A drunk driving conviction can lead to some serious penalties - even for first offenders - based on the circumstances of the case. The severity of drunk driving penalties can range from fines and community service to suspension of driver’s license and a prison sentence.
The charges and penalties you may face will depend on many circumstances, including whether this is your first DUI and if other people were involved.
While we can explain in more detail some common DUI charges, if you've been charged you may want to get real answers from a local DUI lawyer.
Complete the form on this page for a free case review with a local DUI lawyer.
Learn about the penalties you might face if charged with certain DUI offenses:
First DUI Offense: What happens if you are convicted of your first DUI? Read about the possible penalties you may face.
Second DUI Offense: Find out how penalties for repeat offenders increase with a second DUI offense.
Misdemeanor Charge for DUI: What is a DUI misdemeanor, and when can you be charged with it? Explore driving under the influence charges and expunging a misdemeanor DUI.
Felony DUI: What is the difference between felony DUI and misdemeanor DUI? Learn more about felony DUIs.
Juvenile DUI: What is a juvenile DUI? What does zero tolerance mean? Examine juvenile and DUI law.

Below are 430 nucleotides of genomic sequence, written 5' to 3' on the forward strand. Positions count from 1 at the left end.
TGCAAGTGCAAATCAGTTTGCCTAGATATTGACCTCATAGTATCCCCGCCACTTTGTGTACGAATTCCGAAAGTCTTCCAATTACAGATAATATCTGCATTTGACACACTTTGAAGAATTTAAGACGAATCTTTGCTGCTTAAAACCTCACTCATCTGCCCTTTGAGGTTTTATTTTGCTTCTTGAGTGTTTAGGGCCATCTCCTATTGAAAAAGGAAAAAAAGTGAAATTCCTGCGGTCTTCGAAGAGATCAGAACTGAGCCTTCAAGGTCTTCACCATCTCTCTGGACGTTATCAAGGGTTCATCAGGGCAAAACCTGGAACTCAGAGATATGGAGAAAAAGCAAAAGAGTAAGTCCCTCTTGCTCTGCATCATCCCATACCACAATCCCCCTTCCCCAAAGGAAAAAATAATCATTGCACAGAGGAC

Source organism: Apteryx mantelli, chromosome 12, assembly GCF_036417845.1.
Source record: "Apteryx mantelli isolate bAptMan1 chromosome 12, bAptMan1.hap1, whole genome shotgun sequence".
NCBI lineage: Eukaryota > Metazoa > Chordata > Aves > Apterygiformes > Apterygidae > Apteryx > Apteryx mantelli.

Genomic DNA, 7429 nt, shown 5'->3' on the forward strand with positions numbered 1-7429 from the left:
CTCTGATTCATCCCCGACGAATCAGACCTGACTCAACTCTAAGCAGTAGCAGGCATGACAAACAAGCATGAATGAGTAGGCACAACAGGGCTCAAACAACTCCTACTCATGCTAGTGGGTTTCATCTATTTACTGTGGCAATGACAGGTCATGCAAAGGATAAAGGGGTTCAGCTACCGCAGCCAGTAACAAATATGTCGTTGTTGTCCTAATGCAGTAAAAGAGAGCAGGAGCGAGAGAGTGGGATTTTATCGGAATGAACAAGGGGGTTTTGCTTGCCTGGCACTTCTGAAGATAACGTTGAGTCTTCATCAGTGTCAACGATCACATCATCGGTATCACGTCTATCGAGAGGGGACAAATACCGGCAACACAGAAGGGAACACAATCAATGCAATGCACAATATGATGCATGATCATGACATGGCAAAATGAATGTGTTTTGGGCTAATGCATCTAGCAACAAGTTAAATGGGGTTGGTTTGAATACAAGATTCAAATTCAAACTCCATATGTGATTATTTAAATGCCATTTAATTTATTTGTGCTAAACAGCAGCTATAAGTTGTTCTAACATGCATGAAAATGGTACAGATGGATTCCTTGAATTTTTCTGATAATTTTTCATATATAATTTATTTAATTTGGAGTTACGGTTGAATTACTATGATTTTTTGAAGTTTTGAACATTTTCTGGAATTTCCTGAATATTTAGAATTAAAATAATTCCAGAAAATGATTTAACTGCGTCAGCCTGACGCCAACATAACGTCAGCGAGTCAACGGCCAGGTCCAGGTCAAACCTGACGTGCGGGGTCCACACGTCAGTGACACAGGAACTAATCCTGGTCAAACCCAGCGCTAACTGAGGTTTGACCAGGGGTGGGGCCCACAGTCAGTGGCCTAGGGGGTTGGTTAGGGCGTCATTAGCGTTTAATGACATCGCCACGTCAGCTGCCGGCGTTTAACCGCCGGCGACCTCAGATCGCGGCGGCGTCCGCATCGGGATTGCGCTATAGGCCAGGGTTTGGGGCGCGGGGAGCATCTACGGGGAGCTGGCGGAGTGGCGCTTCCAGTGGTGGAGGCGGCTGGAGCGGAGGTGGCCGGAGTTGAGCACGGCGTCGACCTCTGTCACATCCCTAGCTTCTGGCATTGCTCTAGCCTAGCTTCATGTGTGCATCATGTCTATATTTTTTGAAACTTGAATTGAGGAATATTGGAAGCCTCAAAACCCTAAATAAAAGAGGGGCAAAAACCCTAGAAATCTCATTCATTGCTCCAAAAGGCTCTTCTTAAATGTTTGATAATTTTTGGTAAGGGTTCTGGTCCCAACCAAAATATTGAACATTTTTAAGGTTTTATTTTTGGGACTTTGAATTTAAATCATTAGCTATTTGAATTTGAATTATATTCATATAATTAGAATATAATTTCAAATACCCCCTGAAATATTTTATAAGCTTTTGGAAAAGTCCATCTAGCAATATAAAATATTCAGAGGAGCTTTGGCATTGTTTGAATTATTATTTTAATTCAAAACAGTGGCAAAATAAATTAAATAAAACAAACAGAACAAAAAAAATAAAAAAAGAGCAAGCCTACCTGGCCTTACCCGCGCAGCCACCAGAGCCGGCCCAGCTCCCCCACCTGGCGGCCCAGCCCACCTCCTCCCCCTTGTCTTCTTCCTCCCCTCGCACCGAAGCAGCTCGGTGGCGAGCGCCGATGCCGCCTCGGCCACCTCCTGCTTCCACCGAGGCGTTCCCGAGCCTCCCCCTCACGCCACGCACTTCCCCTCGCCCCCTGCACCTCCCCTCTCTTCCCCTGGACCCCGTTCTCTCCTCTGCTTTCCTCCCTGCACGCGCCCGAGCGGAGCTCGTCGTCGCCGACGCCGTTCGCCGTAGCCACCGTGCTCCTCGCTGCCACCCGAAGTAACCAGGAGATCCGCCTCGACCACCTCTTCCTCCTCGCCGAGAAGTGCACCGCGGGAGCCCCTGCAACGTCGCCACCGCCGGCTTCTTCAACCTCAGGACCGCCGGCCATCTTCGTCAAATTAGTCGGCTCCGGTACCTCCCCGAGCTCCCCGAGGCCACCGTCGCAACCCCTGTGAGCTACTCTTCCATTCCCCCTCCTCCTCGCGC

Prescription Drugs and DUI: Which prescription drugs could impair your abilities to drive? How does prescription drug use affect your DUI case? Explore prescription drugs and driving under the influence.
Speak with a DUI Attorney About DUI Penalties and Offenses
If you are facing a drinking and driving charge, talk with a DUI lawyer to learn more about the offense and potential penalties you might face. Subsequent DUI offenses can lead to more severe penalties. The circumstances of the DUI crime committed also factor into the sentence you may be handed down if convicted.
Connect with a local DUI attorney with the help of Total DUI. Fill out a free case evaluation above or call us toll free at 877-349-1311 to schedule a free, no obligation consultation with an attorney in your area.